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Typhoons, Landslides, Sandstorms Cost China $42bn This Year

China’s emergency management ministry has revealed the huge cost of natural disasters, which killed 499 people, in the first nine months of 2023

An aerial view shows flooded villages in Minhou county after heavy rains brought by typhoon Haikui, in Fuzhou, Fujian province, on Sept 5, 2023 (CNSphoto/ Reuters).


A string of typhoons, deadly landslides, freakish hailstorms and torrential rains have cost the Chinese economy $42 billion so far this year, Beijing has said.

The country’s emergency management ministry revealed the unprecedented toll wrought on the nation of 1.4 billion by calamities that ranged from sandstorms to rains that brought massive flooding and historic rainfall in Beijing, the capital.

Officials said 499 people were reported dead and missing in natural disasters during the nine-month period, with more than 89 million affected, while over 2.75 million had to be evacuated and resettled.


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Four typhoons during the period caused heavy losses, with the most recent back-to-back events bringing flash flooding and hundreds of landslides in southern areas, while the north and northeast suffered record rain and evacuations.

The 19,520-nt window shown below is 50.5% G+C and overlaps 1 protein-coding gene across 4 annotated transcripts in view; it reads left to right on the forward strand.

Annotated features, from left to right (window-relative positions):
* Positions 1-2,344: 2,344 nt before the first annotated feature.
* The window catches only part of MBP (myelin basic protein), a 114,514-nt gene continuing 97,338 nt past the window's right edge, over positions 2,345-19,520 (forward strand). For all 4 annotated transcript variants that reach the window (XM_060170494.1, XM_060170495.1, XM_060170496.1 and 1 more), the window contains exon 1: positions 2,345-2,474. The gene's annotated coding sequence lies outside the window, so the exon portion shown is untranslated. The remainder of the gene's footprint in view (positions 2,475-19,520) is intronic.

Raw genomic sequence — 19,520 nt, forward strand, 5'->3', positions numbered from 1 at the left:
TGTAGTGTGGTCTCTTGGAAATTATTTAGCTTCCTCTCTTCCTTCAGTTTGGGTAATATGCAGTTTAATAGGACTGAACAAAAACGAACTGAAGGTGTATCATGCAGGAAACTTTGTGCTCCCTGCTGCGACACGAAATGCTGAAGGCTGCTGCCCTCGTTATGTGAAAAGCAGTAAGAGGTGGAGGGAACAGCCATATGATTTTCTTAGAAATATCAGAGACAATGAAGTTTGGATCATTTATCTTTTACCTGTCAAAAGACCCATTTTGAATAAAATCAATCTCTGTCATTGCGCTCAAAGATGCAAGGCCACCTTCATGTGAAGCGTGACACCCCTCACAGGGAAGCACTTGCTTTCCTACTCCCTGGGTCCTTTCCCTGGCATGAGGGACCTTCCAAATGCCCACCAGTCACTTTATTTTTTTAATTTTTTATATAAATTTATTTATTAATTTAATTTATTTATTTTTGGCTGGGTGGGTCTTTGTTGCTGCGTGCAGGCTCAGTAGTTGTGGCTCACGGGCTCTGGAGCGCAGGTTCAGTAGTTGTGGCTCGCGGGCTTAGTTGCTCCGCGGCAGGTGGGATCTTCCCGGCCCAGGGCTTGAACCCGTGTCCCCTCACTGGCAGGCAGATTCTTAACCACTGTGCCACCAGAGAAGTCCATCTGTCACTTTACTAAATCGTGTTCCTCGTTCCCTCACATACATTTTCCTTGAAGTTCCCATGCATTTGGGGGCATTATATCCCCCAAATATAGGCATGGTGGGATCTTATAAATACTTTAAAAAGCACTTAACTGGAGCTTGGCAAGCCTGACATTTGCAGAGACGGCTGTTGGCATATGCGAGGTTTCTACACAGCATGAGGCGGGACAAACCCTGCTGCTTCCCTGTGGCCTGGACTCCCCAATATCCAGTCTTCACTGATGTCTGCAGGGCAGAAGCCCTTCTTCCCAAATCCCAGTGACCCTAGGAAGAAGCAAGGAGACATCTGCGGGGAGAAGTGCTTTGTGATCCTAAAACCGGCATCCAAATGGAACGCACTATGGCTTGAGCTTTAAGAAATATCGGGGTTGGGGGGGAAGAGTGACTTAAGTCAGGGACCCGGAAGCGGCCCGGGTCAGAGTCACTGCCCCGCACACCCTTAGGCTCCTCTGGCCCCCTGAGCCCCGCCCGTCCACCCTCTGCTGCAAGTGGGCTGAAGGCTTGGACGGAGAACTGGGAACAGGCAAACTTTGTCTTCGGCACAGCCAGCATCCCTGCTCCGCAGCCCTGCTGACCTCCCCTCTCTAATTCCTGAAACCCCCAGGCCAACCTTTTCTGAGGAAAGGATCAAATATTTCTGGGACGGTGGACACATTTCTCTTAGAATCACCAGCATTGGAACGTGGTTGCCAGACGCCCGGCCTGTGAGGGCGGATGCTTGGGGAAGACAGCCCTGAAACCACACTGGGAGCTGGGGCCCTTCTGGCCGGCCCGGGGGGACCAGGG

China’s crops of rice, soy and corn were also battered, triggering larger inflation worries at a time when the government is battling to stabilise the economy.

Crops across 9.71 million hectares (24 million acres) were affected in the nine-month period, the government said.

Excessive heat forced a struggle with dramatic weather swings that some experts blamed on climate change.


  • Reuters with additional editing by Sean O’Meara


Read more:

Southern China Bracing for Typhoon After 400 Injured in Taiwan

Big Clean-up in Hong Kong, Macau, Other Areas After Typhoon Saola

Impact of Floods in China From Typhoon Doksuri Rises

Typhoons, Floods, Heatwaves Cost China Economy $5.7bn in July

Typhoon Storms Hit Northeast China; Factories, Farms Swamped



Sean O'Meara

Sean O'Meara is an Editor at Asia Financial. He has been a newspaper man for more than 30 years, working at local, regional and national titles in the UK as a writer, sub-editor, page designer and print editor. A football, cricket and rugby fan, he has a particular interest in sports finance.


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